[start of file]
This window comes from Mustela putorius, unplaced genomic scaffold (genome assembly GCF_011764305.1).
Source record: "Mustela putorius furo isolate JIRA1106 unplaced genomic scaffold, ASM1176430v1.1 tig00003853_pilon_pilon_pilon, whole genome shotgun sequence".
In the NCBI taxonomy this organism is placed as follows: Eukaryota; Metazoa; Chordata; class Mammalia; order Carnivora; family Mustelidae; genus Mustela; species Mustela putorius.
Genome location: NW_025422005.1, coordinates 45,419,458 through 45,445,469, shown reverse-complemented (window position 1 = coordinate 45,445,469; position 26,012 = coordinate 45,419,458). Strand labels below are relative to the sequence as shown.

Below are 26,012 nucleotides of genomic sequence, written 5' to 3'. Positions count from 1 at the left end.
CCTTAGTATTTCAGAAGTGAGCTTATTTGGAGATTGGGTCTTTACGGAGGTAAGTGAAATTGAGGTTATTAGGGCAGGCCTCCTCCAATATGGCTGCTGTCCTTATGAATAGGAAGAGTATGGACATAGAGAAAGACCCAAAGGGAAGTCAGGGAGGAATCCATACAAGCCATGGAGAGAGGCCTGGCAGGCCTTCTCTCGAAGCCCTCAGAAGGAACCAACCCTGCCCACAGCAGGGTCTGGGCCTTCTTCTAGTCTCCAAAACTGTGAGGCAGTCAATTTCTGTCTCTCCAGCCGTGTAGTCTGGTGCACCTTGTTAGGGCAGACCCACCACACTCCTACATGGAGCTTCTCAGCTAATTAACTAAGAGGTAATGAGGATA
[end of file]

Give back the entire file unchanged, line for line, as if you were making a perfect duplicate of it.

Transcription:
This window comes from Mustela putorius, unplaced genomic scaffold (genome assembly GCF_011764305.1).
Source record: "Mustela putorius furo isolate JIRA1106 unplaced genomic scaffold, ASM1176430v1.1 tig00003853_pilon_pilon_pilon, whole genome shotgun sequence".
In the NCBI taxonomy this organism is placed as follows: Eukaryota; Metazoa; Chordata; class Mammalia; order Carnivora; family Mustelidae; genus Mustela; species Mustela putorius.
Genome location: NW_025422005.1, coordinates 45,419,458 through 45,445,469, shown reverse-complemented (window position 1 = coordinate 45,445,469; position 26,012 = coordinate 45,419,458). Strand labels below are relative to the sequence as shown.

Below are 26,012 nucleotides of genomic sequence, written 5' to 3'. Positions count from 1 at the left end.
CCTTAGTATTTCAGAAGTGAGCTTATTTGGAGATTGGGTCTTTACGGAGGTAAGTGAAATTGAGGTTATTAGGGCAGGCCTCCTCCAATATGGCTGCTGTCCTTATGAATAGGAAGAGTATGGACATAGAGAAAGACCCAAAGGGAAGTCAGGGAGGAATCCATACAAGCCATGGAGAGAGGCCTGGCAGGCCTTCTCTCGAAGCCCTCAGAAGGAACCAACCCTGCCCACAGCAGGGTCTGGGCCTTCTTCTAGTCTCCAAAACTGTGAGGCAGTCAATTTCTGTCTCTCCAGCCGTGTAGTCTGGTGCACCTTGTTAGGGCAGACCCACCACACTCCTACATGGAGCTTCTCAGCTAATTAACTAAGAGGTAATGAGGATA